Space Launch and Stewardship for National Security Space
April 27, 2012
Dr. Jeff Emdee,
The Aerospace Corporation
Access to space for many US satellites is provided by expendable rockets such as the Delta IV and Atlas V. This generation of launch vehicles has seen unprecedented success in the last ten years. However, launch remains one of the riskiest events in the life of a spacecraft. The challenges of high reliability space launch will be discussed with a focus on the benefits of a mission assurance program. Additionally, the growing problem of space debris will be discussed. More and more today, the disposal of inactive spacecraft and orbital debris is making the news (e.g., the recent Russian Mars probe reentry). Orbital debris mitigation is also having an impact on space launch system design and development. The space debris problem will not go away anytime soon, however, the international community is beginning to make prevention and mitigation a priority.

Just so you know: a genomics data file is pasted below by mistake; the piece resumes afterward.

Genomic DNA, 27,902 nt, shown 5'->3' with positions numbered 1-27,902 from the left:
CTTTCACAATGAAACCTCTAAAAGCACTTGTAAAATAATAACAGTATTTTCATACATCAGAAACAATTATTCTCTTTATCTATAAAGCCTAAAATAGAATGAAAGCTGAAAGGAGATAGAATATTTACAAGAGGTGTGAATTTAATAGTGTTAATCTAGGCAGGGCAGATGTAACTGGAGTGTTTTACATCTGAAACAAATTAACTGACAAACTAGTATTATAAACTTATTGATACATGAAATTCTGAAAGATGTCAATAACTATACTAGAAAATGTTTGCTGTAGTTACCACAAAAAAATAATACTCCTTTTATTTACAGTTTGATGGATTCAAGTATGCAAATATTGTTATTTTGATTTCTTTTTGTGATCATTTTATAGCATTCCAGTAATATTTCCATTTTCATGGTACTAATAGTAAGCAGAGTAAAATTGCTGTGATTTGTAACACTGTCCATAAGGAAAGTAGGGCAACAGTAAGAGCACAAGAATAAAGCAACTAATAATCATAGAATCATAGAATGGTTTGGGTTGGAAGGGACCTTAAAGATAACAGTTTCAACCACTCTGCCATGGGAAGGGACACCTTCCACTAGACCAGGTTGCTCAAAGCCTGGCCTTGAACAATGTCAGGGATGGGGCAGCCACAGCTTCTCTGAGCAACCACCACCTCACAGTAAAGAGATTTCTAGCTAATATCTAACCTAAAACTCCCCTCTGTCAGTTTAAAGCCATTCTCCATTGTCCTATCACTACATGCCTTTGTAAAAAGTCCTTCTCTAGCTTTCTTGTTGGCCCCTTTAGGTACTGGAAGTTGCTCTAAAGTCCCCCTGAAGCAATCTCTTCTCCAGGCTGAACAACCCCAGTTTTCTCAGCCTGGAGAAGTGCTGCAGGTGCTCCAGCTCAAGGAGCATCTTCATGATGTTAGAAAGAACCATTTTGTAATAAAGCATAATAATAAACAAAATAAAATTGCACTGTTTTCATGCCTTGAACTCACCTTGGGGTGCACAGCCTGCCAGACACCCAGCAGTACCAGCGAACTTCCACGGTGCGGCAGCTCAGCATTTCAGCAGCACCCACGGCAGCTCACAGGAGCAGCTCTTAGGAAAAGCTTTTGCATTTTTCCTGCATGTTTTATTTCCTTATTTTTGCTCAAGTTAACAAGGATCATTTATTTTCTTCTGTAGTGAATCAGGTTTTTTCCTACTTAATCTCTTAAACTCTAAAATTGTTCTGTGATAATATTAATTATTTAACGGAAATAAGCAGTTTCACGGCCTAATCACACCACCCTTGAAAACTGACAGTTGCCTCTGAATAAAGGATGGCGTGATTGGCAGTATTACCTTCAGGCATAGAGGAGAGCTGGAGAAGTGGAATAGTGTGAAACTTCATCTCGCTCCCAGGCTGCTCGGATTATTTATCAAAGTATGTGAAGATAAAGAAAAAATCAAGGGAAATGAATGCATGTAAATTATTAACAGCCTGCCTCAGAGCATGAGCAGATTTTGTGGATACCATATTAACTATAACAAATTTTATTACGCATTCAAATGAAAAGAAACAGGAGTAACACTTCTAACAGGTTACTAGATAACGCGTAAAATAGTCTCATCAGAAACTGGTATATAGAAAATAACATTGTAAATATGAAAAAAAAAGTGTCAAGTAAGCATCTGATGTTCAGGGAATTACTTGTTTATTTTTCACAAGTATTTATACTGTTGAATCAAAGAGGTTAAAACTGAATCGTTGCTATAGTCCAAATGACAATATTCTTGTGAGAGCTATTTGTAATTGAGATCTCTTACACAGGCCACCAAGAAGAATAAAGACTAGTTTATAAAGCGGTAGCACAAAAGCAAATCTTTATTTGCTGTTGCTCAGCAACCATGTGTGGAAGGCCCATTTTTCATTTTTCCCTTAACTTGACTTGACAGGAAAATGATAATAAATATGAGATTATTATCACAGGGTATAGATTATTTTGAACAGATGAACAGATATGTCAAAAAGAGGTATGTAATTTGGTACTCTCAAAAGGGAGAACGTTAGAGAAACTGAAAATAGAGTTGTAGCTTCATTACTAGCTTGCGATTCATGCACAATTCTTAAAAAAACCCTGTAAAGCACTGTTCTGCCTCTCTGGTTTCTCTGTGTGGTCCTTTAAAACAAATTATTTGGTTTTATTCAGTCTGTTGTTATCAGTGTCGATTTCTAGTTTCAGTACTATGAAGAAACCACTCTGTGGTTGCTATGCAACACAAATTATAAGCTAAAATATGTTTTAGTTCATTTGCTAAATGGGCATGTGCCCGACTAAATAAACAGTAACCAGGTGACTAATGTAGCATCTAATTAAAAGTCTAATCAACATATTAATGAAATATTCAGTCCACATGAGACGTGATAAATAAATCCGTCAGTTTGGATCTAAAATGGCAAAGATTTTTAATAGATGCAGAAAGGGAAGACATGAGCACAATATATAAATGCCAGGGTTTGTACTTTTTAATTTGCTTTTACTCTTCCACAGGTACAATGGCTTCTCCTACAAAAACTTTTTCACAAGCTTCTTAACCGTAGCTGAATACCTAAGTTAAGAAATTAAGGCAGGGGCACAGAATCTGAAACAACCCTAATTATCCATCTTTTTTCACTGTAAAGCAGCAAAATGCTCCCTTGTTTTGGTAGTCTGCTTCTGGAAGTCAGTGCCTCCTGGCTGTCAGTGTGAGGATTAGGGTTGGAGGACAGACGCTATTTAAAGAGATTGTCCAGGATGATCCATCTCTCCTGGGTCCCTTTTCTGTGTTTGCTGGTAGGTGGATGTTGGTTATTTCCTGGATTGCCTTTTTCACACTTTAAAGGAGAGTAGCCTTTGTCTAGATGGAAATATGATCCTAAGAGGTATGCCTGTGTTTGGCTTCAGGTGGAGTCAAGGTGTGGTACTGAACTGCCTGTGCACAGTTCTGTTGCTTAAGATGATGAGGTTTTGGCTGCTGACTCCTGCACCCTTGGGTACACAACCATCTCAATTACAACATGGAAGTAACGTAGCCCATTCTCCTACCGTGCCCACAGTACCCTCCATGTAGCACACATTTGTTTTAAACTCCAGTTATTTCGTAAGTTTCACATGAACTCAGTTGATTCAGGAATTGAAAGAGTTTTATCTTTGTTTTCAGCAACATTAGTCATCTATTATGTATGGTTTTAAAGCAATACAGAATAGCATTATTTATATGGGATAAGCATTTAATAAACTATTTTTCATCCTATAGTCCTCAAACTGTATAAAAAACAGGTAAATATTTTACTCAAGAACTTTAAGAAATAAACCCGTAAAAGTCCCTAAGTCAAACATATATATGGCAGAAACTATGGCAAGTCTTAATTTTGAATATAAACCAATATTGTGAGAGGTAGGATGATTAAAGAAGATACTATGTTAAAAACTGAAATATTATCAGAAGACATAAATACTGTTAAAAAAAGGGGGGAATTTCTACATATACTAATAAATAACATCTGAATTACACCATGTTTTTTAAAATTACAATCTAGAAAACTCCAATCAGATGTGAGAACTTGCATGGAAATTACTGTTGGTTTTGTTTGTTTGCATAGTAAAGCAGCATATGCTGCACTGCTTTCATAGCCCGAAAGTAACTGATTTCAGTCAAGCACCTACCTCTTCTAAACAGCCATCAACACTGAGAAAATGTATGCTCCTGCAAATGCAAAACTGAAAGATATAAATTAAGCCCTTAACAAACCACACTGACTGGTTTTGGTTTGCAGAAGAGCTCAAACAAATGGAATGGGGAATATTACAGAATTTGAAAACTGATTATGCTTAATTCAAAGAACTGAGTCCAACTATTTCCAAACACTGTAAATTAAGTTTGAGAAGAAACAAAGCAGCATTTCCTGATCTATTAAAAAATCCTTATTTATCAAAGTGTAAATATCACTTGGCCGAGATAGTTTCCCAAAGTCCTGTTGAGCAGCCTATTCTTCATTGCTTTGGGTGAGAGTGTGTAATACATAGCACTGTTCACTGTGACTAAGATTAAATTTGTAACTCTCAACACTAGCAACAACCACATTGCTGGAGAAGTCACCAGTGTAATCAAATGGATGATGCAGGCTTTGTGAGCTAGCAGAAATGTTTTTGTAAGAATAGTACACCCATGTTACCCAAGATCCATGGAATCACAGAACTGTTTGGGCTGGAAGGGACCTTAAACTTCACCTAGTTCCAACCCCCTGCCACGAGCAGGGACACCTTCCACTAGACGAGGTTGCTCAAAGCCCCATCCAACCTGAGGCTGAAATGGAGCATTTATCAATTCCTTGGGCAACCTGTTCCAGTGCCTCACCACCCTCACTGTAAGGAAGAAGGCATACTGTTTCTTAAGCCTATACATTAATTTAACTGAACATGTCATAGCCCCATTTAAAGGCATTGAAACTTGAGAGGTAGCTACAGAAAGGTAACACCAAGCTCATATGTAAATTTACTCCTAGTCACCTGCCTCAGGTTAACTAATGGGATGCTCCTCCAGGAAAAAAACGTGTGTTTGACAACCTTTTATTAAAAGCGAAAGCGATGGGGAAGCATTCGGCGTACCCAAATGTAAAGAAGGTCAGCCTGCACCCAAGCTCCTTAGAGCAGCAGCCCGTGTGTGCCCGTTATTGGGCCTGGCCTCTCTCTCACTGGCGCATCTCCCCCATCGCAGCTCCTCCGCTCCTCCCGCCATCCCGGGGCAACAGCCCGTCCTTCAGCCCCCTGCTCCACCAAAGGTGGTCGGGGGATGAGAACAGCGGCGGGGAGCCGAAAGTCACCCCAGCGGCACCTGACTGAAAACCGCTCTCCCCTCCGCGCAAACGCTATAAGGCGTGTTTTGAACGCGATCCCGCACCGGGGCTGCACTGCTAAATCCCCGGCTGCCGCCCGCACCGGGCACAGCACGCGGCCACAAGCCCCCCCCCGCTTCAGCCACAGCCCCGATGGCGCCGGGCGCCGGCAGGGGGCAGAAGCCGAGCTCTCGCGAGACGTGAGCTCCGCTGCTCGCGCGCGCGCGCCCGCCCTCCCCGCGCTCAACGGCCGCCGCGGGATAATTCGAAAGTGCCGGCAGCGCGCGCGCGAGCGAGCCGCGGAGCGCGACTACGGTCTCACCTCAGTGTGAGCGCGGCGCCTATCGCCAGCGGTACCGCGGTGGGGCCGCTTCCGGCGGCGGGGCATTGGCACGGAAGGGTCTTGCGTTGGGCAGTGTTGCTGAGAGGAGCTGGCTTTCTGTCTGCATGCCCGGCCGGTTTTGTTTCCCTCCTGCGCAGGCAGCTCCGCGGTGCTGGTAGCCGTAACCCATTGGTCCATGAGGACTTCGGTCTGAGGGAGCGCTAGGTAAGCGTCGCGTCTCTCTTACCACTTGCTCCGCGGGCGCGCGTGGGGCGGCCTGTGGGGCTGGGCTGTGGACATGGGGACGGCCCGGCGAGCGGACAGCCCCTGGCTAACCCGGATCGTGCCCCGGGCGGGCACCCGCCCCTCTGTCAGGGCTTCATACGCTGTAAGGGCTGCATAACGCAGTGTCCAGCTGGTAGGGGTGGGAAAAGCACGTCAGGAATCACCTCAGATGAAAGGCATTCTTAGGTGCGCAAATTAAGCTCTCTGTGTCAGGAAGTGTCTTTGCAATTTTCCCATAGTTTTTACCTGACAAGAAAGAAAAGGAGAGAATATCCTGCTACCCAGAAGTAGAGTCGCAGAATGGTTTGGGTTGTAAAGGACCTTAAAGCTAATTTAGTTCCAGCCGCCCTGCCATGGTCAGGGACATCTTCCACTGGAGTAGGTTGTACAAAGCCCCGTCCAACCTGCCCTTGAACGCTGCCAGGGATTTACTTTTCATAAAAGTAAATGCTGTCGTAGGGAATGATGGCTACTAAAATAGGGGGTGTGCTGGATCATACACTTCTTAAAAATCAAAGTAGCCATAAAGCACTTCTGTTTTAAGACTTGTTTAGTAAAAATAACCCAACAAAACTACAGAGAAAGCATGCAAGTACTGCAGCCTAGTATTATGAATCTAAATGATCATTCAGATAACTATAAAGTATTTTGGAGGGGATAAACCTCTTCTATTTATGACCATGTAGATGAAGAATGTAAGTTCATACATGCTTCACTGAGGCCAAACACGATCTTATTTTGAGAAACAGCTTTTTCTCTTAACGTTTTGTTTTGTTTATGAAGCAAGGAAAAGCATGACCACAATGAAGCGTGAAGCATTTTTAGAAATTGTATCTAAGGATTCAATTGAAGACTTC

The Aerospace Corporation provides mission assurance support to National Security Space and Civil Space programs for the US Air Force and NASA. Dr. Emdee is responsible for mission design, integration, and systems engineering processes for the EELV program, including Atlas V and Delta IV. Areas of responsibility include independent verification of loads and dynamics, trajectory, flight control, environments, flight operations, spacecraft to launch vehicle integration requirements, debris mitigation policy compliance, and secondary payload integration requirements. In addition Dr. Emdee has responsibility for the launch verification process at Aerospace. Prior to his current position, Dr. Emdee was the Chief Systems Engineer for the Atlas V program and prior to that he was the Director of the Propulsion Department. Dr. Emdee received his PhD from Princeton University in 1991 and his Bachelor's Degree from UC Irvine in 1986. He is an AIAA Associate Fellow, published over 20 papers in propulsion and launch vehicles, and has taught courses for AIAA and The Aerospace Institute.